We began this journey earlier in the month when we ventured to the Japanese American National Museum (JANM) in downtown Los Angeles to view its Common Ground Exhibition, which chronicles Japanese American history, beginning in the late 1800s with the early days of the Issei (first generation) pioneers and continuing through the World War II incarceration, post-war resettlement, and the redress movement. Among its many notable artifacts on display is a Heart Mountain barracks, an original structure saved and preserved from the concentration camp in Wyoming.
With the visitor center closed we figured this would be a short visit and we were pleasantly surprised by what was open. As we’ve found in the past the National Park Service does an amazing job of preserving and recreating history in a comprehensive yet digestible format and had done so here. We’d spend over two hours touring the site and could have done much more, the depth of the material is that great.
We won’t cover the injustice perpetrated on a group of people solely because of their race, something we as Americans seem to be good at, but instead will focus on the conditions at Manzanar and the hardships endured. The weather here caused suffering for the inmates, few of whom were accustomed to the extremes of the area’s climate, exacerbated by the temporary buildings being inadequate to shield people from the weather.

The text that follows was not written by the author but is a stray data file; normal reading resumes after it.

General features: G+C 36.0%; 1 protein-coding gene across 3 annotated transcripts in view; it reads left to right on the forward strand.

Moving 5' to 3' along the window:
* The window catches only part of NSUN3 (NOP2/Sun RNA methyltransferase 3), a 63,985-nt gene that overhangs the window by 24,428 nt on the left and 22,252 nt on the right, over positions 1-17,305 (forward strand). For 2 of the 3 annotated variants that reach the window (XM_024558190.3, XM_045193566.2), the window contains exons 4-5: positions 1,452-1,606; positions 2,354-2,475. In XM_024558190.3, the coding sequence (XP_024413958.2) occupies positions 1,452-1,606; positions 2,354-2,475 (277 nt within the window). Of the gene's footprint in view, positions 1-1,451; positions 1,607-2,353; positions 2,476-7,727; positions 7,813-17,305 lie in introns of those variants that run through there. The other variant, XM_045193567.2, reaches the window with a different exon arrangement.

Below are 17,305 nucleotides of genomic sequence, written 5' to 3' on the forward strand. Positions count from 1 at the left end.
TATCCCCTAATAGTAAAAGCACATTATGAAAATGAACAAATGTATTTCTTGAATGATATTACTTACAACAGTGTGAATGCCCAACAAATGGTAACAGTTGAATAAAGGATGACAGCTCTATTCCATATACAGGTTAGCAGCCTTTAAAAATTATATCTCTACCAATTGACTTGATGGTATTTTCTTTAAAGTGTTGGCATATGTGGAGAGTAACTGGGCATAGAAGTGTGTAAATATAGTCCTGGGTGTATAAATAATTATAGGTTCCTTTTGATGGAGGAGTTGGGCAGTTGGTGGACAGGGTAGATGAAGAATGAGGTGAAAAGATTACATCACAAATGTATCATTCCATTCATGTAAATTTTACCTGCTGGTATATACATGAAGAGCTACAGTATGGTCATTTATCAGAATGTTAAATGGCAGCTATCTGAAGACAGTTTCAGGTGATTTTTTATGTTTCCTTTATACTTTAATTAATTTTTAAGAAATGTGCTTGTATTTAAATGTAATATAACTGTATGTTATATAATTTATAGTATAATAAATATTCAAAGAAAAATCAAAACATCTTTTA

The Owens Valley lies at an elevation of about 4,000 feet and it is generally hot, with temperatures often exceeding 100 degrees Fahrenheit. Winters bring occasional snowfall and daytime temperatures that hover around 40 °F and at night fall to 30 to 40 °F. The area’s mean annual precipitation is barely five inches and ever-present dust was a continual problem due to the frequent high winds; so much so that people usually woke up in the morning covered from head to toe with a fine layer of dust, and they constantly had to sweep dirt out of the barracks.
The camp site was situated on 6,200 acres with the developed portion covering approximately 540 acres. Eight guard towers equipped with machine guns were located at intervals around the perimeter fence, which was topped by barbed wire. The grid layout used in the camp was standard and a similar layout was used in all of the relocation centers.
The residential area was about one square mile, and consisted of 36 blocks of hastily constructed, 20-foot by 100-foot tarpaper barracks, with each family (up to eight people) living in a single 20-foot by 25-foot “apartment” in the barracks.
These consisted of partitions with no ceilings, eliminating any chance of privacy which was a major problem, especially since the camp had communal men’s and women’s latrines.
Each residential block also had a communal mess hall (large enough to serve 300 people at one time), a laundry room, a recreation hall, an ironing room, and a heating oil storage tank. In addition to the residential blocks, Manzanar had 34 additional blocks that had staff housing, camp administration offices, two warehouses, a garage, a camp hospital, and 24 firebreaks.
The barracks at Manzanar had no cooking areas, and all meals were served at the block mess halls. The lines there were long and stretched outside regardless of weather. The cafeteria-style eating was named by the 1980s Congressional Committee on the Wartime Relocation and Internment of Civilians (CWRIC) as a cause of the deterioration of the family due to children wanting to eat with their friends instead of their families, and families not always being able to eat together.